“Can we talk?”
Sound familiar? Most salon owners dread hearing those three words. The “talk” almost always ends with one less member on the salon team. Just hearing the words can send an owner’s mind spinning in anticipation of what is to come.
Although it is never fun to lose a team member, smart salon owners use staff departures as a learning opportunity. Salon owner, and Eufora Business Trainer, Erin Raber believes the right outlook can build a stronger leader, and provide an opportunity to work out “kinks” in the business. Below Raber shares her own four-point checklist for making the most of a challenging situation.
1. Self-Reflection: Consider the phrase, the fish stinks from the head down. Yes, this means that if you are leading the team, everything starts with you, good or bad. It’s always worthwhile to reflect upon how you are performing as a leader. Am I available to the team? Have I let things slide or maybe kept a bad apple too long? How am I showing up for work? Do I practice what I preach? Could I have done anything differently for this person? It’s important to be very honest with yourself. It’s okay to admit to failure, if you learn and grow from it.
2. Leadership Check: Next, take a look at the leadership team, and go through the same set of questions that you did for yourself. Your leaders are also a direct reflection of you. You must take the time to meet with them on a regular basis. In my salon, says Raber, we meet every Tuesday. This allows us to have time to reflect and pivot, if needed, when troubles arise in the business.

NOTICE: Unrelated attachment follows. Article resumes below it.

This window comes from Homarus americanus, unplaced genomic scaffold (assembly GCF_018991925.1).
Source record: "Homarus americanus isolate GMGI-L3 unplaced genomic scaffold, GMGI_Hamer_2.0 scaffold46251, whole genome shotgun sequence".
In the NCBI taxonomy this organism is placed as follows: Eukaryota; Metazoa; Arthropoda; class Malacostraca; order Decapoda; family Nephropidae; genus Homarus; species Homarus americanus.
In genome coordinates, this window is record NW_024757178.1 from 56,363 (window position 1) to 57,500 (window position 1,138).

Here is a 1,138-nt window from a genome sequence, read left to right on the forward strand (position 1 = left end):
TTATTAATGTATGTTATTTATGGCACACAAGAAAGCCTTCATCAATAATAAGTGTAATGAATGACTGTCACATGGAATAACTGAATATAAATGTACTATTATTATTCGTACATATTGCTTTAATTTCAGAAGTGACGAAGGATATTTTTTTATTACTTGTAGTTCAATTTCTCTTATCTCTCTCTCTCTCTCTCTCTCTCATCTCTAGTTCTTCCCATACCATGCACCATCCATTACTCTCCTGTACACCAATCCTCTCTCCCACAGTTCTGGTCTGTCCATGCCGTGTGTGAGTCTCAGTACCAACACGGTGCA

3. Team Health: Keep the team informed! They all know that someone quit. Don’t make it “weirdly” uncomfortable. Acknowledge that some may be upset about a team member’s departure. They too may be thinking about leaving. Have empathy, and let the team know you are there for them, ready to listen and offer help. Be open to suggestions for change, and ask for their input about areas where the business could improve. Don’t forget to ask about their own goals and personal growth as well! A smart team leader knows that people are more willing to support what they help create.
4. All Systems Go: The last checkpoint is an investigation into salon systems. What is working and not working? Was there a breakdown in communication, expectations, education? Are goals and deliverables unclear or inconsistent? Is more training needed?
Raber acknowledges that salon owners can’t always make everyone happy, but to be the best you can be, she suggests continual application of her four-point checklist. At the end of the day some people are just looking for greener pastures, and, while it may be a kick to the ego, that certainly won’t break a determined salon owner. The experience, used wisely, can make leadership, and the business, stronger.
Sharing some parting advice, Raber reminds owners to keep a healthy sense of humor, “There are certainly other times that you really do need to talk, and, so as not to discourage that interaction, we lighten the mood in our salon by following ‘Can we talk’ with ‘and, I’m not quitting.’”
Salon owners interested in further honing their staff hiring and retention skills can visit Eufora University which offers several related online tutorials.
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